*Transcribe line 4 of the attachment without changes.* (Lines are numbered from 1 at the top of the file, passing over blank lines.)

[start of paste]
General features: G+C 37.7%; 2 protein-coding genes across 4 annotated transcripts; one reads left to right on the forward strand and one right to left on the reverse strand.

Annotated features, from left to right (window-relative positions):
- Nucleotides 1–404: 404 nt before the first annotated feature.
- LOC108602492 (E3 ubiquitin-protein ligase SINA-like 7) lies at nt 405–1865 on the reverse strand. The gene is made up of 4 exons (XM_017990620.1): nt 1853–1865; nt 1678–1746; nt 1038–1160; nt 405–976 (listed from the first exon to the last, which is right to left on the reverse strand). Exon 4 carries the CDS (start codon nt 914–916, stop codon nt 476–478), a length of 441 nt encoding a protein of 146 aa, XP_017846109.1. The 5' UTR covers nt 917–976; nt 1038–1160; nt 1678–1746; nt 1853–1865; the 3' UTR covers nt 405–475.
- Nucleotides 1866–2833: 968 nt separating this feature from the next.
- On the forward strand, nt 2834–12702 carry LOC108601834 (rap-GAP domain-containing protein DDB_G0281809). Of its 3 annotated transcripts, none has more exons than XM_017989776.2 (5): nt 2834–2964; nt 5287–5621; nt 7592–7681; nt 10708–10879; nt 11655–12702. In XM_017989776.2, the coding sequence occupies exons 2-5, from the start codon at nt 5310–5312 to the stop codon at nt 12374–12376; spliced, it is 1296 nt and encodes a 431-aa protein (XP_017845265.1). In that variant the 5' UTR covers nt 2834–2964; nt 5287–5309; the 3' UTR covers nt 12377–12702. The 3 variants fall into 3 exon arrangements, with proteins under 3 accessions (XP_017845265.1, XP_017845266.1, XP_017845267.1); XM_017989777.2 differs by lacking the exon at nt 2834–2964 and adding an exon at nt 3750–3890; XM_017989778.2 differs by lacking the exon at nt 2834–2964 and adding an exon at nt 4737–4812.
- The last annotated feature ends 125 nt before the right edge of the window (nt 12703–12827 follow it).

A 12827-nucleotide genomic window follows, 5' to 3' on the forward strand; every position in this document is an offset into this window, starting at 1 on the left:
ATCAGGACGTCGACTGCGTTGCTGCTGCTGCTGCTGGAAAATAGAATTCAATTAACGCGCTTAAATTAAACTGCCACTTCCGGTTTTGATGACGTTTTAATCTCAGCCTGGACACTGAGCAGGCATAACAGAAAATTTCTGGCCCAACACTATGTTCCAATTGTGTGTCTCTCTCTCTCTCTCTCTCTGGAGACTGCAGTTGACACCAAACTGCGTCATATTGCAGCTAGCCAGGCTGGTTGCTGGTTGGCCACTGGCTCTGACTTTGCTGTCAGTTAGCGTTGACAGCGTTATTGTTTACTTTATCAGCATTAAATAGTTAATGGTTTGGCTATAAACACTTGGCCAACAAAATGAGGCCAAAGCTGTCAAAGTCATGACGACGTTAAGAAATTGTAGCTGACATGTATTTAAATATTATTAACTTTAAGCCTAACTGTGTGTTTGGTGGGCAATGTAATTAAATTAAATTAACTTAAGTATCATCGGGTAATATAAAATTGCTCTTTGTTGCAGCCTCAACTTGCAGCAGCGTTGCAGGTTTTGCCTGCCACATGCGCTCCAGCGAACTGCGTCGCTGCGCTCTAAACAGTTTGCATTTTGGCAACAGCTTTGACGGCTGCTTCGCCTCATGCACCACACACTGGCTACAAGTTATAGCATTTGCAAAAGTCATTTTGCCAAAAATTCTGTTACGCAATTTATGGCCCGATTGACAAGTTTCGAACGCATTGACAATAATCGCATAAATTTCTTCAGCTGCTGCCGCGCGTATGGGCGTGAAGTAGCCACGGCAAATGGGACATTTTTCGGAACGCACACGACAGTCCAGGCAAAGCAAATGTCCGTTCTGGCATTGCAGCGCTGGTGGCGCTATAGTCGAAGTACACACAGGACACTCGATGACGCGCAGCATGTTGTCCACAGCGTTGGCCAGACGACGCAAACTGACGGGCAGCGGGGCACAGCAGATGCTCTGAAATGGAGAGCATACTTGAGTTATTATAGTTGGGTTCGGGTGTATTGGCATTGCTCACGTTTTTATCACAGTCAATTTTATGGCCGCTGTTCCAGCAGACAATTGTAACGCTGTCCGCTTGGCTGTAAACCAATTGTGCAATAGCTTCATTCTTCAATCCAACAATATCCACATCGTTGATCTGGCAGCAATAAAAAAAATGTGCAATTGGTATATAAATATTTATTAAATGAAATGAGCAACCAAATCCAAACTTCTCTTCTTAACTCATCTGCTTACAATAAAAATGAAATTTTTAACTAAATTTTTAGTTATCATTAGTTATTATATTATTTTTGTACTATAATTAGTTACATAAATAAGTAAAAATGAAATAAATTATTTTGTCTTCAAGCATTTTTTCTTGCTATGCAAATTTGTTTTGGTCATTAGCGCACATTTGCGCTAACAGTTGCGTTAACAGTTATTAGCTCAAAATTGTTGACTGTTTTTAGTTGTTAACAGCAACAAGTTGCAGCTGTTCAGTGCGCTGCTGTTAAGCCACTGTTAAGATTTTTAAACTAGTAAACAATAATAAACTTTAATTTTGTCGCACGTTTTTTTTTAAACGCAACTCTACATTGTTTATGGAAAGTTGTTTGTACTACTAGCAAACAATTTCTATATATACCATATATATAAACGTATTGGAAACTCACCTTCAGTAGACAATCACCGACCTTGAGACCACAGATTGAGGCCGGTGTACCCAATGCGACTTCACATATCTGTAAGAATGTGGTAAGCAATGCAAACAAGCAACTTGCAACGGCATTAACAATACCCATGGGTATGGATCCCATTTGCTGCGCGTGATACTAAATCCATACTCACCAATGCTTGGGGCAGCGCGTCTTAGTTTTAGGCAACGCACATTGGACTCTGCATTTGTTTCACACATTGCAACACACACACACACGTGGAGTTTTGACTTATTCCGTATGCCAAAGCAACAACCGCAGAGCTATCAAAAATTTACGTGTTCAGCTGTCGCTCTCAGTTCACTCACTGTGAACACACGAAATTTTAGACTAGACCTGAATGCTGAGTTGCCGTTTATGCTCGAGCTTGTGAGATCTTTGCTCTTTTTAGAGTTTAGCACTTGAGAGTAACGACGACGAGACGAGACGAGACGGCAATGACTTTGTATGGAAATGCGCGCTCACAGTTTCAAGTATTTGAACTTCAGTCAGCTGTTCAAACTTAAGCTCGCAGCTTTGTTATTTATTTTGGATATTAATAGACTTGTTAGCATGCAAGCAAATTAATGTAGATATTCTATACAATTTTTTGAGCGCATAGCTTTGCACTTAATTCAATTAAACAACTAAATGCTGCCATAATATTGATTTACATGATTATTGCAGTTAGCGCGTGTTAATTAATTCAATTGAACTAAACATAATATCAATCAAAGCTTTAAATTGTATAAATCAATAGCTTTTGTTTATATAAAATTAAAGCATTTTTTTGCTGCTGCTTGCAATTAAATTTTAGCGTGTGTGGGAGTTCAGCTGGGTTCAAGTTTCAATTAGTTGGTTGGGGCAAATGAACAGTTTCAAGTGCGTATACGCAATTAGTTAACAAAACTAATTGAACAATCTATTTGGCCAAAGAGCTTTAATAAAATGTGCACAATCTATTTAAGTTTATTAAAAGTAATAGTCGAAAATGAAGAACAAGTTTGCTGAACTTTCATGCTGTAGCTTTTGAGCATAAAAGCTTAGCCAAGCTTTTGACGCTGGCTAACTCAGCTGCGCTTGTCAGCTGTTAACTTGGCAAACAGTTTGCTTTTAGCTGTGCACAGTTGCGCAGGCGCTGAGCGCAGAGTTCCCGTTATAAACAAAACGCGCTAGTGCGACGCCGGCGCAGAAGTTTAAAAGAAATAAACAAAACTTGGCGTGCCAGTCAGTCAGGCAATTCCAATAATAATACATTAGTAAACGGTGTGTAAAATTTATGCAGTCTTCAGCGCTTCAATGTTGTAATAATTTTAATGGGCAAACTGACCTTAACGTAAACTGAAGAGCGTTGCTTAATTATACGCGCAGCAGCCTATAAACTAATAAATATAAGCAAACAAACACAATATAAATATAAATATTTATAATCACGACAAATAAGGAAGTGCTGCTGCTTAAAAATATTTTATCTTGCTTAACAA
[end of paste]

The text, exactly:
- LOC108602492 (E3 ubiquitin-protein ligase SINA-like 7) lies at nt 405–1865 on the reverse strand. The gene is made up of 4 exons (XM_017990620.1): nt 1853–1865; nt 1678–1746; nt 1038–1160; nt 405–976 (listed from the first exon to the last, which is right to left on the reverse strand). Exon 4 carries the CDS (start codon nt 914–916, stop codon nt 476–478), a length of 441 nt encoding a protein of 146 aa, XP_017846109.1. The 5' UTR covers nt 917–976; nt 1038–1160; nt 1678–1746; nt 1853–1865; the 3' UTR covers nt 405–475.